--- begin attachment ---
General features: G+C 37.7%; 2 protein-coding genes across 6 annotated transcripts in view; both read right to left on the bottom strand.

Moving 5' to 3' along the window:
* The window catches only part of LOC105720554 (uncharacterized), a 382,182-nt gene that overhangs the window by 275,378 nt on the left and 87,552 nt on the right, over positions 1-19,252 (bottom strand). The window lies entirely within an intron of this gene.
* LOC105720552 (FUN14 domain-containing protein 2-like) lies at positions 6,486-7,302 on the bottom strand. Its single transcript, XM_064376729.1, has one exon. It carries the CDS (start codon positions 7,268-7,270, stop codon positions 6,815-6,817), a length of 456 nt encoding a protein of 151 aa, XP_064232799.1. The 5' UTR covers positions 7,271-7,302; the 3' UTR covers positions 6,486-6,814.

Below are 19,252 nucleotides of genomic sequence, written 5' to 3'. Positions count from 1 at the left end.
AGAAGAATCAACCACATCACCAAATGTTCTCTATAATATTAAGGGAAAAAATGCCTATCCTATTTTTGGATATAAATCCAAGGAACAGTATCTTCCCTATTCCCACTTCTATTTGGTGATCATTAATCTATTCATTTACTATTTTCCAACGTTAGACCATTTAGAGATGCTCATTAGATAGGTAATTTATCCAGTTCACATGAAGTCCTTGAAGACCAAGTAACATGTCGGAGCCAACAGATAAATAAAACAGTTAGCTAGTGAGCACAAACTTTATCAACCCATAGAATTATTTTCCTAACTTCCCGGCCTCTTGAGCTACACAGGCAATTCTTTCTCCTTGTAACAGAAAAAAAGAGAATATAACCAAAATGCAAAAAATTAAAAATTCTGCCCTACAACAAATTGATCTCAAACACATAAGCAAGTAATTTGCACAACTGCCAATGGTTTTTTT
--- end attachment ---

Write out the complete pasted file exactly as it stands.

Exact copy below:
General features: G+C 37.7%; 2 protein-coding genes across 6 annotated transcripts in view; both read right to left on the bottom strand.

Moving 5' to 3' along the window:
* The window catches only part of LOC105720554 (uncharacterized), a 382,182-nt gene that overhangs the window by 275,378 nt on the left and 87,552 nt on the right, over positions 1-19,252 (bottom strand). The window lies entirely within an intron of this gene.
* LOC105720552 (FUN14 domain-containing protein 2-like) lies at positions 6,486-7,302 on the bottom strand. Its single transcript, XM_064376729.1, has one exon. It carries the CDS (start codon positions 7,268-7,270, stop codon positions 6,815-6,817), a length of 456 nt encoding a protein of 151 aa, XP_064232799.1. The 5' UTR covers positions 7,271-7,302; the 3' UTR covers positions 6,486-6,814.

Below are 19,252 nucleotides of genomic sequence, written 5' to 3'. Positions count from 1 at the left end.
AGAAGAATCAACCACATCACCAAATGTTCTCTATAATATTAAGGGAAAAAATGCCTATCCTATTTTTGGATATAAATCCAAGGAACAGTATCTTCCCTATTCCCACTTCTATTTGGTGATCATTAATCTATTCATTTACTATTTTCCAACGTTAGACCATTTAGAGATGCTCATTAGATAGGTAATTTATCCAGTTCACATGAAGTCCTTGAAGACCAAGTAACATGTCGGAGCCAACAGATAAATAAAACAGTTAGCTAGTGAGCACAAACTTTATCAACCCATAGAATTATTTTCCTAACTTCCCGGCCTCTTGAGCTACACAGGCAATTCTTTCTCCTTGTAACAGAAAAAAAGAGAATATAACCAAAATGCAAAAAATTAAAAATTCTGCCCTACAACAAATTGATCTCAAACACATAAGCAAGTAATTTGCACAACTGCCAATGGTTTTTTT